Not long ago, I felt I’d hit a wall in my 5-year-old gelding’s (shown above)training progression. He’s always been a pretty solid soldier. I’ve asked him to work long days, rope big steers, put up with all-day horse shows, and endure trips to cow works two states away.
He’s always shown heart and a willing attitude. But lately, as I’ve tried to put a bit of refinement on his solid foundation, it hasn’t been working. Admittedly, I’m not the best horse trainer in the land, and I’ve been seeking help on that front, but my young horse’s attitude seemed at the root of the problem. He’s never overtly obstinate. We don’t get in big fights. Increasingly, though, his attitude seemed uninspired. More and more when riding out and then away from the other horses, he’d become antsy and nicker for his buddies.
A Look in the Mirror
I’ve learned that when a horse isn’t doing what I’d like it to, it’s almost always my doing. Sometimes I’m easy on my horses to a fault. I don’t ask for much because I don’t want to fight through the learning process. So my first reaction to my gelding’s lackadaisical attitude was to correct my known flaw and increase my intensity. Let’s rephrase that: I was angry that he didn’t respond to my easy hand with the willingness I expected, so I let that frustration boil over to some “jerk and spur” sessions.
Not surprisingly, that method didn’t yield the desired results, either. In fact, while I perhaps got him turning more quickly with a cow, his indifferece toward me only grew. He’d nicker with less provocation and more frequency. He even seemed more distant and less responsive to me.
I can’t remember if I read it, watched it on a video, or heard him say it, but Joe Wolter once spoke about his relationships with his horses. He noticed that when he’d take his young horses to a clinic or show early on in their training, he could feel them drawing nearer to him when they felt uncertain. They looked to him for guidance, reassurance, safety, and—maybe at some level—friendship.
I didn’t have that relationship with my horse. I used him as a tool to get a job done, but I never made an effort to create a bond with him. I figured if I were fair with him, he’d be fair with me. But I don’t think a horse reasons that way. For a horse to get with you, he needs to trust you. He needs to know you’re going to be consistent.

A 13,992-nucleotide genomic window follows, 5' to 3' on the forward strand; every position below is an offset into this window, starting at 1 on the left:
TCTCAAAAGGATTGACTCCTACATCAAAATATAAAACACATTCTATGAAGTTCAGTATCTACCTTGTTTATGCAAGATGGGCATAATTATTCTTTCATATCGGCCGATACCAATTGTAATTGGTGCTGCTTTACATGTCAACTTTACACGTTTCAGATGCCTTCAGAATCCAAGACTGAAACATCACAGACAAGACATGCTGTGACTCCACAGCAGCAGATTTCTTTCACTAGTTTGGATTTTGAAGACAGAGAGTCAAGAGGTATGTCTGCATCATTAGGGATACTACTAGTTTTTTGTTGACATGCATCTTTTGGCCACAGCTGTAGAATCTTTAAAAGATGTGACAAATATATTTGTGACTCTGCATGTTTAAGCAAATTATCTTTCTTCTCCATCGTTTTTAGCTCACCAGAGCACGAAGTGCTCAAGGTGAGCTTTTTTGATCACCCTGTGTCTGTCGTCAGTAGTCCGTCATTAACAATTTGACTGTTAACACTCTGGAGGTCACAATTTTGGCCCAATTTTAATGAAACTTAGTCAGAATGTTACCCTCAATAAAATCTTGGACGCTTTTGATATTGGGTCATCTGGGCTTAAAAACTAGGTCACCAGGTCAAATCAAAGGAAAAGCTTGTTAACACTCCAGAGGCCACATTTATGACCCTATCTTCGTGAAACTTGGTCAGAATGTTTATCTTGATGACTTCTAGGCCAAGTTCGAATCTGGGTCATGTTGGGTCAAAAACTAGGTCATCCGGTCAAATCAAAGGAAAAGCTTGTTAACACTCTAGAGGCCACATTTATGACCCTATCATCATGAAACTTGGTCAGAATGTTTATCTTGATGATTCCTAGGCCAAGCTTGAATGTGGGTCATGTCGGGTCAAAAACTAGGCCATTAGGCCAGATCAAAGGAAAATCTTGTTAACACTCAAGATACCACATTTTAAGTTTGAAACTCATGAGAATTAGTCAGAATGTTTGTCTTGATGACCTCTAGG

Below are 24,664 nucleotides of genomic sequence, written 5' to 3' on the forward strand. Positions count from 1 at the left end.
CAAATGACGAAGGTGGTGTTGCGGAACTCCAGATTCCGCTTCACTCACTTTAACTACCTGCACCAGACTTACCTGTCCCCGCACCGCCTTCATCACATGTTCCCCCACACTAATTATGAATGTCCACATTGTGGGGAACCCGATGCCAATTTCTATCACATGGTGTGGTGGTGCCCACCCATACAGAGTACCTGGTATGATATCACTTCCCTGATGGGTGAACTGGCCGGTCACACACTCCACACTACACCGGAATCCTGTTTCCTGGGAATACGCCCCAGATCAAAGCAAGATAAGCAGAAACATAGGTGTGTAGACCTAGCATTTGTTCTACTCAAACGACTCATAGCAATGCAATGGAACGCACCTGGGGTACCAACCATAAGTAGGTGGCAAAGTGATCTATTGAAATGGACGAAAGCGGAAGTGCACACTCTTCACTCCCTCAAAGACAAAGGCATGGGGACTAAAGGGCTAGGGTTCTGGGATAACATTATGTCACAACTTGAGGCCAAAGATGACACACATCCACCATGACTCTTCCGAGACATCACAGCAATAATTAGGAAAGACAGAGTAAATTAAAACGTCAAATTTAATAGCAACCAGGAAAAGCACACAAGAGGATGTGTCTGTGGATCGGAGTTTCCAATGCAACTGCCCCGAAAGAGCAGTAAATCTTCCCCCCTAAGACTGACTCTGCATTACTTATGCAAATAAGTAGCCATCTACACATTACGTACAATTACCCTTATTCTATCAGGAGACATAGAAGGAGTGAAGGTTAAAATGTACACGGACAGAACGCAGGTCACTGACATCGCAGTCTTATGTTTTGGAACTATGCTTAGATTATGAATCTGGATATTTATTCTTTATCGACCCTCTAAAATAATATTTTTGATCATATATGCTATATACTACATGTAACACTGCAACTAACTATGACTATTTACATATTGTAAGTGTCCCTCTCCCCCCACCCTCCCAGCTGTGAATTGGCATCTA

That, I think, was my biggest mistake. I was terribly inconsistent with him. At first, I didn’t ask much of him. Then, I asked without patience or instruction. He didn’t know where I was coming from or where I wanted him to go.
Making It Right
With that in mind, I began to look for ways to build a partnership with him. I started simply. Before my realizations, I’d ride him all day, jerk the saddle off, and kick him loose, thinking he’d appreciate the freedom as soon as he could get it. Now, I take an extra 10 minutes after a long day to brush him down. Sometimes he gets a little stocked up when he stands in the corral all day, so I’ve taken to graining him separate from the other horses and cold-hosing his legs while he eats. The silliest—but maybe most effective—new habit I’m trying to form is carrying a handful of treats in my coat pocket. When he does something I’m particularly proud of, I slip him one when no one’s watching. Or, if I’m cleaning stalls or catching another horse, I’ll sidle up to him and give him a treat unexpectedly.
The other side of this coin is being much more direct when I ask him to do something. I don’t pick or plead; I ask clearly and firmly. And once he does what I ask, I try to reward him.
The results are coming. We went to an out-of-state, four-day ranch rodeo recently, and I noticed some of his less-desirable habits are fading. He looked for me at feeding time. He nuzzled my pockets as I saddled him, and he never nickered.
Really, I shouldn’t be surprised. People—as well as horses—need leadership, purpose, and partnership. I’ve been blessed by those things in my life, and it’s my duty to provide them for my horses too.